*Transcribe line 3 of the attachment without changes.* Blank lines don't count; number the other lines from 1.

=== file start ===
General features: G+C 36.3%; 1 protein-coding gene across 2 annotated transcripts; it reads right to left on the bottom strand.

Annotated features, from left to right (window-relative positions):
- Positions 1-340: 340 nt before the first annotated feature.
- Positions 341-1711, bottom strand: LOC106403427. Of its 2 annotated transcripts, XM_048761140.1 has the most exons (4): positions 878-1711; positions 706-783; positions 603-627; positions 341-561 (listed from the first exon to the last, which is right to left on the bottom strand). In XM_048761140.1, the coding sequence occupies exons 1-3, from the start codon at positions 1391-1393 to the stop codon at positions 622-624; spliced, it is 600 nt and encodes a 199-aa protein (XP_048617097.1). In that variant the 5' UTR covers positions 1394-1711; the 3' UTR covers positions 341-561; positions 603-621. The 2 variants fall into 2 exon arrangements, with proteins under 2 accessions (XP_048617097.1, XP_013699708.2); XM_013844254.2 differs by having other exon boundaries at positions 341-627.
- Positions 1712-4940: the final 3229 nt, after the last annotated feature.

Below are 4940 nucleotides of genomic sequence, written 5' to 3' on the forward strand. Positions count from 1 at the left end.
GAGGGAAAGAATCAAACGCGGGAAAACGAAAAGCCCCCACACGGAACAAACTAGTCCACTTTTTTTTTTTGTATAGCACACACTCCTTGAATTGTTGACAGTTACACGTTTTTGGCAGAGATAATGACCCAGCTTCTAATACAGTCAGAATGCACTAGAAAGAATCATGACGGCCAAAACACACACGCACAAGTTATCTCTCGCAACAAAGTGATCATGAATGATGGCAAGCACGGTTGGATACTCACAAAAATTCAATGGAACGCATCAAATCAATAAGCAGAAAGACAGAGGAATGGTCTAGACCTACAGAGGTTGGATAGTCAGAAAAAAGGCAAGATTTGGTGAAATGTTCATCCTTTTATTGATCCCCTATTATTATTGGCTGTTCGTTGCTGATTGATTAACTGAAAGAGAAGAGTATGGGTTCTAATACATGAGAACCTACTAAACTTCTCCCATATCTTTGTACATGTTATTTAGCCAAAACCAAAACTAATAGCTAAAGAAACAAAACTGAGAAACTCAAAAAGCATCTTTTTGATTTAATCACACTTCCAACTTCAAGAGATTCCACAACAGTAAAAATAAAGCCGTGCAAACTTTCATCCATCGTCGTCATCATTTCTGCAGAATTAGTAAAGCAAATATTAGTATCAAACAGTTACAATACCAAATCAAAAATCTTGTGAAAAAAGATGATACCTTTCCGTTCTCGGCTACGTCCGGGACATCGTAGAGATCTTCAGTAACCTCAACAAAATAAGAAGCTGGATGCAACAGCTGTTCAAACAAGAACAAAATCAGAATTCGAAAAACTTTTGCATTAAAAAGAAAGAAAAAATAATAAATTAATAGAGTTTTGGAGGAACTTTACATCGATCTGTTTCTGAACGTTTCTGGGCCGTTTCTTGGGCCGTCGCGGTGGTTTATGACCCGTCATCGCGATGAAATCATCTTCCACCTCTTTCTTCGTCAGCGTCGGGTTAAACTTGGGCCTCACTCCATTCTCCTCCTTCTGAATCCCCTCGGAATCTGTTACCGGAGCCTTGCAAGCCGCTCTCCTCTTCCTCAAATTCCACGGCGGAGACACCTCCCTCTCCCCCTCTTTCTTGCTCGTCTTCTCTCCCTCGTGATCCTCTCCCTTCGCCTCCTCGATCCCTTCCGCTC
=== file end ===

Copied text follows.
- Positions 1-340: 340 nt before the first annotated feature.